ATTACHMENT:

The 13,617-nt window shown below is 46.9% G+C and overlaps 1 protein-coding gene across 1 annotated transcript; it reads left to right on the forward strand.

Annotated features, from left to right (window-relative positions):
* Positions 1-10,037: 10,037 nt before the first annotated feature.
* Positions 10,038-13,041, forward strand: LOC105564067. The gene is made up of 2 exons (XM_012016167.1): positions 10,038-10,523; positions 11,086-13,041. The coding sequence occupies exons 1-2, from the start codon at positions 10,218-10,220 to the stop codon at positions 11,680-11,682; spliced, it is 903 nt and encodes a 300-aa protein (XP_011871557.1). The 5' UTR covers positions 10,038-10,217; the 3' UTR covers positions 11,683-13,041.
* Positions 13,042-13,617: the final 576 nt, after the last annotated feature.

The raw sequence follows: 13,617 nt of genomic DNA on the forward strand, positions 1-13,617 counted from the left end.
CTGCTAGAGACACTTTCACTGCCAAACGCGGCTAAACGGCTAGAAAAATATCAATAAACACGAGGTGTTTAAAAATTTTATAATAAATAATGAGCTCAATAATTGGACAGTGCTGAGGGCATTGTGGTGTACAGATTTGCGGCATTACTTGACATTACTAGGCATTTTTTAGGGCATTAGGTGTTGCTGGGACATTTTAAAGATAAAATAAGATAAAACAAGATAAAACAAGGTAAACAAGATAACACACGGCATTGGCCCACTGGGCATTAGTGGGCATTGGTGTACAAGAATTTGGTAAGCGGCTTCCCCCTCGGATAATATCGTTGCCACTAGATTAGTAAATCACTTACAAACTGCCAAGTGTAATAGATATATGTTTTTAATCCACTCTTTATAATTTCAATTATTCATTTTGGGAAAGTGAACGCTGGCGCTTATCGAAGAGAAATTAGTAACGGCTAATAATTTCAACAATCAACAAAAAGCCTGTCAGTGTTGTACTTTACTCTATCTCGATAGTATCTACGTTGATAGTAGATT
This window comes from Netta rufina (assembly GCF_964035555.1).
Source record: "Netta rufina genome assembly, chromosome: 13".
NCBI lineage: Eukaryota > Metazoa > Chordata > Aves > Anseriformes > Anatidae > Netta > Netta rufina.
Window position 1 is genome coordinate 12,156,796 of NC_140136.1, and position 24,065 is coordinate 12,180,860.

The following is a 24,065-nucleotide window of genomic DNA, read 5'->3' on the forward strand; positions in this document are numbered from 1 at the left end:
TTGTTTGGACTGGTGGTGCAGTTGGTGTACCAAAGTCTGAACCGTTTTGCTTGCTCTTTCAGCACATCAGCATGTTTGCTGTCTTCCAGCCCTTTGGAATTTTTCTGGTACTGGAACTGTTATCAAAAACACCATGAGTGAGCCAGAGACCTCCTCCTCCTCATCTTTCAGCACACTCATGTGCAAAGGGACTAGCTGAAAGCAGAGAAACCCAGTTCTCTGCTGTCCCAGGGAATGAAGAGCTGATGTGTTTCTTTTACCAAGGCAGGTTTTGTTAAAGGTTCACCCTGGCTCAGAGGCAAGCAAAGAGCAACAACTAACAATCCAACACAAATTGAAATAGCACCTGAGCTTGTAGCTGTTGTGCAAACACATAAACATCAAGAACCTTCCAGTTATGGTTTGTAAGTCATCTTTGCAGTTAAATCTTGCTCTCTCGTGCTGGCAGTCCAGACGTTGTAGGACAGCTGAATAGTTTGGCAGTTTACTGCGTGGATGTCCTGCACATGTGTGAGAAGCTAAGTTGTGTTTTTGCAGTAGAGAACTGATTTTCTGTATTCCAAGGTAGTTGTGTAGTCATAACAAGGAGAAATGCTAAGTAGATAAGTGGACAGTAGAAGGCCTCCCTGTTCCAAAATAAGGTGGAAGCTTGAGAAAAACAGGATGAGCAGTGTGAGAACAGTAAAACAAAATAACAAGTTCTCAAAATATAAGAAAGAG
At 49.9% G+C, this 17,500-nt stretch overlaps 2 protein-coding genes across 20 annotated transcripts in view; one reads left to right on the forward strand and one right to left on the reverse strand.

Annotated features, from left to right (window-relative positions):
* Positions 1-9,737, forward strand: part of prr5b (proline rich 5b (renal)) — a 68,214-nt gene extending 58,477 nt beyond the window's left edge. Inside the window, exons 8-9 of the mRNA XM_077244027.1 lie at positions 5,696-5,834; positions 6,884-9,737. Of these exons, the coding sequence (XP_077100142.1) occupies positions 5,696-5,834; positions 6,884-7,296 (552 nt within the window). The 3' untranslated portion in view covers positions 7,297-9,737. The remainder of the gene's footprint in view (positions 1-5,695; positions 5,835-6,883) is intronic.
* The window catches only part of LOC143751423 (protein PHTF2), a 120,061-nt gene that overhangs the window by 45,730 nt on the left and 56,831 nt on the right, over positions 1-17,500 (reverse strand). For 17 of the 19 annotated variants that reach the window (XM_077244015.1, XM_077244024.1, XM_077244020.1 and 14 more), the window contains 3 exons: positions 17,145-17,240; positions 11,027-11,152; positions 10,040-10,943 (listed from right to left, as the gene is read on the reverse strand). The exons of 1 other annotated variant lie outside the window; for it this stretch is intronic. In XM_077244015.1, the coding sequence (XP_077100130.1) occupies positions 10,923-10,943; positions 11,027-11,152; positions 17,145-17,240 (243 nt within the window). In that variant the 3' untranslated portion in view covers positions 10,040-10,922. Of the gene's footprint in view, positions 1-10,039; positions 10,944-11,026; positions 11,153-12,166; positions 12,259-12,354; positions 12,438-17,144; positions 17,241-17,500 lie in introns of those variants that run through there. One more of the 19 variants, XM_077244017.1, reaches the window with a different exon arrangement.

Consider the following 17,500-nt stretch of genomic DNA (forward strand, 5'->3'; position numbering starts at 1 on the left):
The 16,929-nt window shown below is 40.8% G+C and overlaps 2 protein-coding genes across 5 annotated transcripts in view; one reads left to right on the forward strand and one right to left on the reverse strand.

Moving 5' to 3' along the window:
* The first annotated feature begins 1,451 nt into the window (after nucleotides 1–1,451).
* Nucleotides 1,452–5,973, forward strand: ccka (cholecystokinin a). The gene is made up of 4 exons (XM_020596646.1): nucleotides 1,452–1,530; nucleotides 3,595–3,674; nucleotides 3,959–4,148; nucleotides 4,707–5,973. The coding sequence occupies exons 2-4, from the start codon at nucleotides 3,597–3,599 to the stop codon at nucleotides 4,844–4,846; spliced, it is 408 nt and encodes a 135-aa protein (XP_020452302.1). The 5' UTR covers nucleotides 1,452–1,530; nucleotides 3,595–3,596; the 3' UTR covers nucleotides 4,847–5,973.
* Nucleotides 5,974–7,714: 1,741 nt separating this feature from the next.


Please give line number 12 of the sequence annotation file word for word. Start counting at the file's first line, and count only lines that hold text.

The following is a 24,065-nucleotide window of genomic DNA, read 5'->3' on the forward strand; positions in this document are numbered from 1 at the left end: